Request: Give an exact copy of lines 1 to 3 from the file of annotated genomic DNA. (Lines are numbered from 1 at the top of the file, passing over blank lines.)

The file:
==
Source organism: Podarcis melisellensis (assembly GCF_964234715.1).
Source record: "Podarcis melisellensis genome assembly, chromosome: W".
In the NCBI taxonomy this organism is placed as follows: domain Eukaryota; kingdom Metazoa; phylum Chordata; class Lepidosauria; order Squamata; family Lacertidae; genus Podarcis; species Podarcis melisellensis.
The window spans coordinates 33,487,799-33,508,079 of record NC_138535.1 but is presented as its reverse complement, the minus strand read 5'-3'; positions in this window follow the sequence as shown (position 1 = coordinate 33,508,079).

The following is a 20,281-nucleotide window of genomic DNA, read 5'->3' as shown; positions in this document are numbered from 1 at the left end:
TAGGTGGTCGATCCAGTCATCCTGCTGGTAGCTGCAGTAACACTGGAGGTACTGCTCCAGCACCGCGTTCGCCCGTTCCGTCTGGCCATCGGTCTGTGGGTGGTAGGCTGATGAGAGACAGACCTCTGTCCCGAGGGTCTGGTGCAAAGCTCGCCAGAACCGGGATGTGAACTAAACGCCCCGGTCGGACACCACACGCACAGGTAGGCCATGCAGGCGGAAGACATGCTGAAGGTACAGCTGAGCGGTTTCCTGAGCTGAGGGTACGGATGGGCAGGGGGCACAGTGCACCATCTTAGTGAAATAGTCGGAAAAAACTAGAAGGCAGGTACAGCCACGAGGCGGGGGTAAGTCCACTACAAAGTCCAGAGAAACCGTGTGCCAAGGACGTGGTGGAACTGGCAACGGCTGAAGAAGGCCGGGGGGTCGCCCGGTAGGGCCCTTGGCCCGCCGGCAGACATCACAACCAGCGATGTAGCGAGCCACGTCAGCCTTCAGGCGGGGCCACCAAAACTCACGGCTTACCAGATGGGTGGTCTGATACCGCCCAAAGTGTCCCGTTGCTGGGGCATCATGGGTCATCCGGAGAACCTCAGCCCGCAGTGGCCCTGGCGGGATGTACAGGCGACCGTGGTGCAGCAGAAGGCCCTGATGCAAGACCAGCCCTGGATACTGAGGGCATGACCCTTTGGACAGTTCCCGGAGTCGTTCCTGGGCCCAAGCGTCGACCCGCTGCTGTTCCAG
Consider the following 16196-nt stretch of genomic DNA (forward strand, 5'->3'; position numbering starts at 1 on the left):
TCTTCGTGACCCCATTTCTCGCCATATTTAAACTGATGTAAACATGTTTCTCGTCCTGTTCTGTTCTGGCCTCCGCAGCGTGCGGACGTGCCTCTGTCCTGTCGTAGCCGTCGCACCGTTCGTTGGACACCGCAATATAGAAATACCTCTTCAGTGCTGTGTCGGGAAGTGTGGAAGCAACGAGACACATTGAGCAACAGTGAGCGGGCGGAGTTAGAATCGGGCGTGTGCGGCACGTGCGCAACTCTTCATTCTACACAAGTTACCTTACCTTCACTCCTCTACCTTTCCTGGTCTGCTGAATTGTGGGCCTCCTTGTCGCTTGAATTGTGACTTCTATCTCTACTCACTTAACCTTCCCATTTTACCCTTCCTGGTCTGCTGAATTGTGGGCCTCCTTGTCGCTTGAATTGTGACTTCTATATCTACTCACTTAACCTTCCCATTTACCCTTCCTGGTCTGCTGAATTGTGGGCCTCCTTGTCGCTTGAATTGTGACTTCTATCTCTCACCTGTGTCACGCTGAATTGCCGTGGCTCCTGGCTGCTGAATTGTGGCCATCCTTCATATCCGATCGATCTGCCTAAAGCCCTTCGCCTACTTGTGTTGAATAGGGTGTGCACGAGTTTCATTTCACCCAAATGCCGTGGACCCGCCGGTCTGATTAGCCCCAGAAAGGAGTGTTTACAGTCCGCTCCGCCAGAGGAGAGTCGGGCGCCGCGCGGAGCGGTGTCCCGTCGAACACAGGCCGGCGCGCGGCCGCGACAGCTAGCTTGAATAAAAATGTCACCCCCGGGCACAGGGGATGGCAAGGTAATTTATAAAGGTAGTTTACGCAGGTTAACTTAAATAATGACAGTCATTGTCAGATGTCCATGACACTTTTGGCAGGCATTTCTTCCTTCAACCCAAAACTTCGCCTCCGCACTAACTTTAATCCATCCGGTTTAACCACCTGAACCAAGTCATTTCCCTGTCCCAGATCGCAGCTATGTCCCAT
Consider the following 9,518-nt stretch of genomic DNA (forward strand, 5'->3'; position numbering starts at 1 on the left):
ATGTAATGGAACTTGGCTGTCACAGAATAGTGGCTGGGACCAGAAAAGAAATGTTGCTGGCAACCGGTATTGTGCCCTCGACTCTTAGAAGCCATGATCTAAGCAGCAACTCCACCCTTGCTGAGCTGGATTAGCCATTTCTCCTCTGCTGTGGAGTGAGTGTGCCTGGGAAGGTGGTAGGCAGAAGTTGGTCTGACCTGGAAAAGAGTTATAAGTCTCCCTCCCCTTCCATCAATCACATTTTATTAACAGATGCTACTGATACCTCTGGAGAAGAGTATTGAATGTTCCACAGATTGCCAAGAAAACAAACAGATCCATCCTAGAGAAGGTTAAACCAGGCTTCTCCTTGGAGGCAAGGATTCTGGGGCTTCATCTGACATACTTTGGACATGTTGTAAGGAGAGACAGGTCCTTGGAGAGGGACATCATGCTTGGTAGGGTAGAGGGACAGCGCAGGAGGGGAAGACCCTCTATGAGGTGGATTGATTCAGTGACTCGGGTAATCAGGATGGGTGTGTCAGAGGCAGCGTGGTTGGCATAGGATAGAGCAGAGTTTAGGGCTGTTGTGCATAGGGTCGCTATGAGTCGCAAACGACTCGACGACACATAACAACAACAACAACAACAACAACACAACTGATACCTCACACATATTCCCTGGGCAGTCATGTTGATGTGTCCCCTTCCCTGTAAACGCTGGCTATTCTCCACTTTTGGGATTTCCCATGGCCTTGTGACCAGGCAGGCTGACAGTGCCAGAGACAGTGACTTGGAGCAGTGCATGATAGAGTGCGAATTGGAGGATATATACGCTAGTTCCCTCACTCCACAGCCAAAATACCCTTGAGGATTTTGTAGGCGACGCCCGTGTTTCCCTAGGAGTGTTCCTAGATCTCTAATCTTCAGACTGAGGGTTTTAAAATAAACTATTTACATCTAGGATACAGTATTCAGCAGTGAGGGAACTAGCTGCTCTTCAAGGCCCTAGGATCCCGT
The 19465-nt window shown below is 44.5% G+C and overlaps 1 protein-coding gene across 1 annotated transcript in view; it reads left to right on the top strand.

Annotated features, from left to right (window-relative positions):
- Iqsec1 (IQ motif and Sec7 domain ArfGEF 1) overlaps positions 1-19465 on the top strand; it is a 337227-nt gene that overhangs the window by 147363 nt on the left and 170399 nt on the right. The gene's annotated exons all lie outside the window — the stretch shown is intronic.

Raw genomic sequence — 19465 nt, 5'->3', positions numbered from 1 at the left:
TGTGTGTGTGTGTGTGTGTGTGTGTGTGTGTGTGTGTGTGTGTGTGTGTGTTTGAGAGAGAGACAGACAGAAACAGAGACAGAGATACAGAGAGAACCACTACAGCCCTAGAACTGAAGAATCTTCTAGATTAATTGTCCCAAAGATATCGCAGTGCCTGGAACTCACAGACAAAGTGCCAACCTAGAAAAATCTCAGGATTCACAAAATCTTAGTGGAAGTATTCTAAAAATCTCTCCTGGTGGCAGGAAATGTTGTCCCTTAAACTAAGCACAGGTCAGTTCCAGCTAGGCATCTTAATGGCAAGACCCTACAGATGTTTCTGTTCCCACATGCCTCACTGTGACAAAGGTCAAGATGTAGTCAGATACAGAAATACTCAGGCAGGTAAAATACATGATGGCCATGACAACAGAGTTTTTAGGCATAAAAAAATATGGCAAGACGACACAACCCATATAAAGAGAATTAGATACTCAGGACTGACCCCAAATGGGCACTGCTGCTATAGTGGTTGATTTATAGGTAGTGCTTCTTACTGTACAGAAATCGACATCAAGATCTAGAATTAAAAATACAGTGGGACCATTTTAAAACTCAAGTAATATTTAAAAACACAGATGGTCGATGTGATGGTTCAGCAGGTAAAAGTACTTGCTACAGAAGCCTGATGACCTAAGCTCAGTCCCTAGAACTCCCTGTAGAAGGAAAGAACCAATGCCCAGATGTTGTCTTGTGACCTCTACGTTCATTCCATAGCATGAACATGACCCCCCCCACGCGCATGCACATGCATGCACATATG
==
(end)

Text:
Source organism: Podarcis melisellensis (assembly GCF_964234715.1).
Source record: "Podarcis melisellensis genome assembly, chromosome: W".
In the NCBI taxonomy this organism is placed as follows: domain Eukaryota; kingdom Metazoa; phylum Chordata; class Lepidosauria; order Squamata; family Lacertidae; genus Podarcis; species Podarcis melisellensis.